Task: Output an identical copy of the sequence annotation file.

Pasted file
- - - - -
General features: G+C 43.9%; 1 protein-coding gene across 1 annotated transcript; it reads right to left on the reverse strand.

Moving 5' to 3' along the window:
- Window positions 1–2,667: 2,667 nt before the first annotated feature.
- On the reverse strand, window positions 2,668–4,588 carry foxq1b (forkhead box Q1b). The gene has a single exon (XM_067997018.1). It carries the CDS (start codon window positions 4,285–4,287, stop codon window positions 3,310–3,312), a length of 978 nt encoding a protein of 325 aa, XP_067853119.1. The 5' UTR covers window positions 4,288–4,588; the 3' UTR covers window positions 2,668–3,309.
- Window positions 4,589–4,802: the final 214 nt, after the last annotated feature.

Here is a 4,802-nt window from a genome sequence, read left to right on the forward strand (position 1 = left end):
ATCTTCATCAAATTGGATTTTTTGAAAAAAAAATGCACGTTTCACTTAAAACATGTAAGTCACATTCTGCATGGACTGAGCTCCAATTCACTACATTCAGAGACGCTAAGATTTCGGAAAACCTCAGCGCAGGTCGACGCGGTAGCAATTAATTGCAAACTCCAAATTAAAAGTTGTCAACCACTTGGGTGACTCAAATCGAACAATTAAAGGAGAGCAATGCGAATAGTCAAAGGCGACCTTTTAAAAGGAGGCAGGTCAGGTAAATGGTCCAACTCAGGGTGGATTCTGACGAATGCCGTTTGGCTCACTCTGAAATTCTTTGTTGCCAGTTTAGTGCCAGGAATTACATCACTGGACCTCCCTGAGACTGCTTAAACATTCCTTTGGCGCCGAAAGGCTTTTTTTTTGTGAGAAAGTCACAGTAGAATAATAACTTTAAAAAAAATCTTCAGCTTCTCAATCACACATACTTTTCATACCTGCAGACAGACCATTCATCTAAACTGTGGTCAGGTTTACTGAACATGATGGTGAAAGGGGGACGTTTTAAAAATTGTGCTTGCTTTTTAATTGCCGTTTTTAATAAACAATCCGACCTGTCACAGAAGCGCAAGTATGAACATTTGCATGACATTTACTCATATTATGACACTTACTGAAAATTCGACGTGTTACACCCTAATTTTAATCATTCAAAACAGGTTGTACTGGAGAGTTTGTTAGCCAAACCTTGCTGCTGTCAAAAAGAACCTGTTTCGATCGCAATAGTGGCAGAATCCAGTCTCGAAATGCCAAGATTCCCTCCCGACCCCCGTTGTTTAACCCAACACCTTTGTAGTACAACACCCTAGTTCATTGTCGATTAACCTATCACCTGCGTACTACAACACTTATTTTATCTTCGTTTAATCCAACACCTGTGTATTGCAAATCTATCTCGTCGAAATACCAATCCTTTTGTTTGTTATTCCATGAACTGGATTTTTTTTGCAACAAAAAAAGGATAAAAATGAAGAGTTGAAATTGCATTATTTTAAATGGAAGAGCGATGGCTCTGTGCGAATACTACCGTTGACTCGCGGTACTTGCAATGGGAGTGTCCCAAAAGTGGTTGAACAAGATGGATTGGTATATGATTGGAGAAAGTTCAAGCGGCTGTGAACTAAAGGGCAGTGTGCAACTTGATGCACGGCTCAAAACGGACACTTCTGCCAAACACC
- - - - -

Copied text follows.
General features: G+C 43.9%; 1 protein-coding gene across 1 annotated transcript; it reads right to left on the reverse strand.

Moving 5' to 3' along the window:
- Window positions 1–2,667: 2,667 nt before the first annotated feature.
- On the reverse strand, window positions 2,668–4,588 carry foxq1b (forkhead box Q1b). The gene has a single exon (XM_067997018.1). It carries the CDS (start codon window positions 4,285–4,287, stop codon window positions 3,310–3,312), a length of 978 nt encoding a protein of 325 aa, XP_067853119.1. The 5' UTR covers window positions 4,288–4,588; the 3' UTR covers window positions 2,668–3,309.
- Window positions 4,589–4,802: the final 214 nt, after the last annotated feature.

Here is a 4,802-nt window from a genome sequence, read left to right on the forward strand (position 1 = left end):
ATCTTCATCAAATTGGATTTTTTGAAAAAAAAATGCACGTTTCACTTAAAACATGTAAGTCACATTCTGCATGGACTGAGCTCCAATTCACTACATTCAGAGACGCTAAGATTTCGGAAAACCTCAGCGCAGGTCGACGCGGTAGCAATTAATTGCAAACTCCAAATTAAAAGTTGTCAACCACTTGGGTGACTCAAATCGAACAATTAAAGGAGAGCAATGCGAATAGTCAAAGGCGACCTTTTAAAAGGAGGCAGGTCAGGTAAATGGTCCAACTCAGGGTGGATTCTGACGAATGCCGTTTGGCTCACTCTGAAATTCTTTGTTGCCAGTTTAGTGCCAGGAATTACATCACTGGACCTCCCTGAGACTGCTTAAACATTCCTTTGGCGCCGAAAGGCTTTTTTTTTGTGAGAAAGTCACAGTAGAATAATAACTTTAAAAAAAATCTTCAGCTTCTCAATCACACATACTTTTCATACCTGCAGACAGACCATTCATCTAAACTGTGGTCAGGTTTACTGAACATGATGGTGAAAGGGGGACGTTTTAAAAATTGTGCTTGCTTTTTAATTGCCGTTTTTAATAAACAATCCGACCTGTCACAGAAGCGCAAGTATGAACATTTGCATGACATTTACTCATATTATGACACTTACTGAAAATTCGACGTGTTACACCCTAATTTTAATCATTCAAAACAGGTTGTACTGGAGAGTTTGTTAGCCAAACCTTGCTGCTGTCAAAAAGAACCTGTTTCGATCGCAATAGTGGCAGAATCCAGTCTCGAAATGCCAAGATTCCCTCCCGACCCCCGTTGTTTAACCCAACACCTTTGTAGTACAACACCCTAGTTCATTGTCGATTAACCTATCACCTGCGTACTACAACACTTATTTTATCTTCGTTTAATCCAACACCTGTGTATTGCAAATCTATCTCGTCGAAATACCAATCCTTTTGTTTGTTATTCCATGAACTGGATTTTTTTTGCAACAAAAAAAGGATAAAAATGAAGAGTTGAAATTGCATTATTTTAAATGGAAGAGCGATGGCTCTGTGCGAATACTACCGTTGACTCGCGGTACTTGCAATGGGAGTGTCCCAAAAGTGGTTGAACAAGATGGATTGGTATATGATTGGAGAAAGTTCAAGCGGCTGTGAACTAAAGGGCAGTGTGCAACTTGATGCACGGCTCAAAACGGACACTTCTGCCAAACACC